Effects of modulation of glycerol kinase expression on lipid and carbohydrate metabolism in human muscle cells.

Published

Journal Article

Glycerol is taken up by human muscle in vivo and incorporated into lipids, but little is known about regulation of glycerol metabolism in this tissue. In this study, we have analyzed the role of glycerol kinase (GlK) in the regulation of glycerol metabolism in primary cultured human muscle cells. Isolated human muscle cells exhibited lower GlK activity than fresh muscle explants, but the activity in cultured cells was increased by exposure to insulin. [U-(14)C]Glycerol was incorporated into cellular phospholipids and triacylglycerides (TAGs), but little or no increase in TAG content or lactate release was observed in response to changes in the medium glycerol concentration. Adenovirus-mediated delivery of the Escherichia coli GlK gene (AdCMV-GlK) into muscle cells caused a 30-fold increase in GlK activity, which was associated with a marked rise in the labeling of phospholipid or TAG from [U-(14)C]glycerol compared with controls. Moreover, GlK overexpression caused [U-(14)C]glycerol to be incorporated into glycogen, which was dependent on the activation of glycogen synthase. Co-incubation of AdCMV-GlK-treated muscle cells with glycerol and oleate resulted in a large accumulation of TAG and an increase in lactate production. We conclude that GlK is the limiting step in muscle cell glycerol metabolism. Glycerol 3-phosphate is readily used for TAG synthesis but can also be diverted to form glycolytic intermediates that are in turn converted to glycogen or lactate. Given the high levels of glycerol in muscle interstitial fluid, these finding suggest that changes in GlK activity in muscle can exert important influences on fuel deposition in this tissue.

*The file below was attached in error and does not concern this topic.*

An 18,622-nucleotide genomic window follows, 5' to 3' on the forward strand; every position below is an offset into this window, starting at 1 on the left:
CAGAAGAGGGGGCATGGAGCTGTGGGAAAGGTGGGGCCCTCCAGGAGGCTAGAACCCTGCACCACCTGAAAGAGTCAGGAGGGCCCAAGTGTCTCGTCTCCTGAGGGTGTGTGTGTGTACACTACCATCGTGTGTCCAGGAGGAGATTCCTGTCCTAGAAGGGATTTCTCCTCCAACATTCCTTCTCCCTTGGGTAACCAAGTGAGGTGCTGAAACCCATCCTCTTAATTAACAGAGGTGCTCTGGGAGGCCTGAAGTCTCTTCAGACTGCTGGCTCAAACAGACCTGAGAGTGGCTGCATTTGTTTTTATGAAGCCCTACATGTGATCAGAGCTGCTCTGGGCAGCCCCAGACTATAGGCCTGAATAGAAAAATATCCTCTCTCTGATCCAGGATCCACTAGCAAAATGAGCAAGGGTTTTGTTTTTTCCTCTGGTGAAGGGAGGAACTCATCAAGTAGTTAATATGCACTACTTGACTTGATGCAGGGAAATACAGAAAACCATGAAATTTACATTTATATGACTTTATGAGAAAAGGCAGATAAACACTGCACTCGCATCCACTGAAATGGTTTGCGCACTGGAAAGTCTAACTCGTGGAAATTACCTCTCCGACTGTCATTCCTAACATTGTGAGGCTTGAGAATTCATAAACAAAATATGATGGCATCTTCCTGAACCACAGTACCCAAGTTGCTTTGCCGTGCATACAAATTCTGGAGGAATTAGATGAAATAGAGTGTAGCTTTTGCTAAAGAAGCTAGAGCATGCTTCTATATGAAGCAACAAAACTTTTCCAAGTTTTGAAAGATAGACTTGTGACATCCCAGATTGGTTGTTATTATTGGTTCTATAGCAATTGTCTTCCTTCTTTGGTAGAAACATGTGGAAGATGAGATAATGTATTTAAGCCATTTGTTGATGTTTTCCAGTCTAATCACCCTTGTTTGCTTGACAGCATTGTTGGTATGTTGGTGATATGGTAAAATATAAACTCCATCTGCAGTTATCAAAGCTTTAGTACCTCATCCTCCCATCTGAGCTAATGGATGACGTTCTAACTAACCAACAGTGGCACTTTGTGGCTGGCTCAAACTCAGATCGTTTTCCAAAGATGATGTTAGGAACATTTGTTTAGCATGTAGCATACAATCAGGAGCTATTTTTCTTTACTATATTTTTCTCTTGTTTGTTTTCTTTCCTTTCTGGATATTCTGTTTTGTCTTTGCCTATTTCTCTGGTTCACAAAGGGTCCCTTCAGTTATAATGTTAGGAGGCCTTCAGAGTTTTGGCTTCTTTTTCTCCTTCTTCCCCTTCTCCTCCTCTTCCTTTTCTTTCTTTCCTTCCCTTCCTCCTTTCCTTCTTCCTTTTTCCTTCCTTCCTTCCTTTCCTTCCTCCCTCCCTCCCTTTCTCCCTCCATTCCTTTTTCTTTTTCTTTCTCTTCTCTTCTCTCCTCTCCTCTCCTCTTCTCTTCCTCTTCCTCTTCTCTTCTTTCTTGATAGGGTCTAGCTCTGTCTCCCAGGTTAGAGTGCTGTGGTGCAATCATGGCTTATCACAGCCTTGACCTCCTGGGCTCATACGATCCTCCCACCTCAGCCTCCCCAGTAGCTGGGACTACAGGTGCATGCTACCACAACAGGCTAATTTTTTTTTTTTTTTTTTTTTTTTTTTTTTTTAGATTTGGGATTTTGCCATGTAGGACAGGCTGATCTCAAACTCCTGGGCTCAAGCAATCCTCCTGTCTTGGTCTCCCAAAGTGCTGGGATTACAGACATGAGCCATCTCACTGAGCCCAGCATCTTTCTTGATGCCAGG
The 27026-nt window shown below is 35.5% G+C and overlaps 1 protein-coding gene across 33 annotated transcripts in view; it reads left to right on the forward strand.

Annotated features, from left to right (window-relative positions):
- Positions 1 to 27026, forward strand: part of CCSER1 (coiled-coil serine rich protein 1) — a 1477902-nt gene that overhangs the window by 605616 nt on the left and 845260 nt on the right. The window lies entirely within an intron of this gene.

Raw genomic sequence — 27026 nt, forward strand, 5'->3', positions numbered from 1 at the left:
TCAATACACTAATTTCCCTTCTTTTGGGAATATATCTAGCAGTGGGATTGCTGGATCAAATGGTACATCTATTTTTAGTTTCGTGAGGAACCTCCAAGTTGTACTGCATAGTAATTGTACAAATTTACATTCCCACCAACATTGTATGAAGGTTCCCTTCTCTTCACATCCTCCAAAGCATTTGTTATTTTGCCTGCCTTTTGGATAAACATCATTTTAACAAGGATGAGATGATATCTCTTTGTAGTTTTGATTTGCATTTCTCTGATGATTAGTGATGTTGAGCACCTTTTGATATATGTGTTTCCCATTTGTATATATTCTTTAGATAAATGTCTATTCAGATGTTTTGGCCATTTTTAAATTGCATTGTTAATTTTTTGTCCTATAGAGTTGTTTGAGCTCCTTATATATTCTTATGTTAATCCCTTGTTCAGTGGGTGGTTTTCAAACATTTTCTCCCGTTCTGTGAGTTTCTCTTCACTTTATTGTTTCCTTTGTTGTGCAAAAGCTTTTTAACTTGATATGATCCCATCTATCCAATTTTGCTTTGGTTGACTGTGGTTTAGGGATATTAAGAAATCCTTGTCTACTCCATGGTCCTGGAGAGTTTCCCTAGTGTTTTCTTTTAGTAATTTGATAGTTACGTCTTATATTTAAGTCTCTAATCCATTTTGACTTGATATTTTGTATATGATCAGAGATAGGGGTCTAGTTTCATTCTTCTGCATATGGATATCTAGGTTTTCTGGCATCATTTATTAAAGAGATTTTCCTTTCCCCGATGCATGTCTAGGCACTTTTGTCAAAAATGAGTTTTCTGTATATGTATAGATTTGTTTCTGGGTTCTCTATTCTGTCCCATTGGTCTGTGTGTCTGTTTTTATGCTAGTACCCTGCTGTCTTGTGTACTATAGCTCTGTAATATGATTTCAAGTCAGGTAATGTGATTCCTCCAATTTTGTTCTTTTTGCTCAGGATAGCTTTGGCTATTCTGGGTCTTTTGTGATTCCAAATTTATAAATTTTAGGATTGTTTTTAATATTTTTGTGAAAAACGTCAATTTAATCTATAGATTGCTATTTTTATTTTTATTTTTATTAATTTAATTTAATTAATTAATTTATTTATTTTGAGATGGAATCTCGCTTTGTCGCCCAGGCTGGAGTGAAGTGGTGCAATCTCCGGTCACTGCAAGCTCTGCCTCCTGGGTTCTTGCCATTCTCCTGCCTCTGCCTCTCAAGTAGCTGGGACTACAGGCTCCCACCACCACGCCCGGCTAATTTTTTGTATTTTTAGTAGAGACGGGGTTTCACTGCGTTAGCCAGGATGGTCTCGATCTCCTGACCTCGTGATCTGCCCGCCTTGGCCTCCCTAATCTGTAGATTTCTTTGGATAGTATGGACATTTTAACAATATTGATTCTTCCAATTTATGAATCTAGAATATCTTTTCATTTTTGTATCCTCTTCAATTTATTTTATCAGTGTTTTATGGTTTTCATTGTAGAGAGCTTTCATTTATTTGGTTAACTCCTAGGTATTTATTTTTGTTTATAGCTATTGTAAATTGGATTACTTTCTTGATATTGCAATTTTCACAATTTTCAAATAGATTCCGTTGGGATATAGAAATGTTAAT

Full Text

Duke Authors

Cited Authors

  • Montell, E; Lerín, C; Newgard, CB; Gómez-Foix, AM

Published Date

  • January 25, 2002

Published In

Volume / Issue

  • 277 / 4

Start / End Page

  • 2682 - 2686

PubMed ID

  • 11714702

Pubmed Central ID

  • 11714702

International Standard Serial Number (ISSN)

  • 0021-9258

Digital Object Identifier (DOI)

  • 10.1074/jbc.M107227200

Language

  • eng

Conference Location

  • United States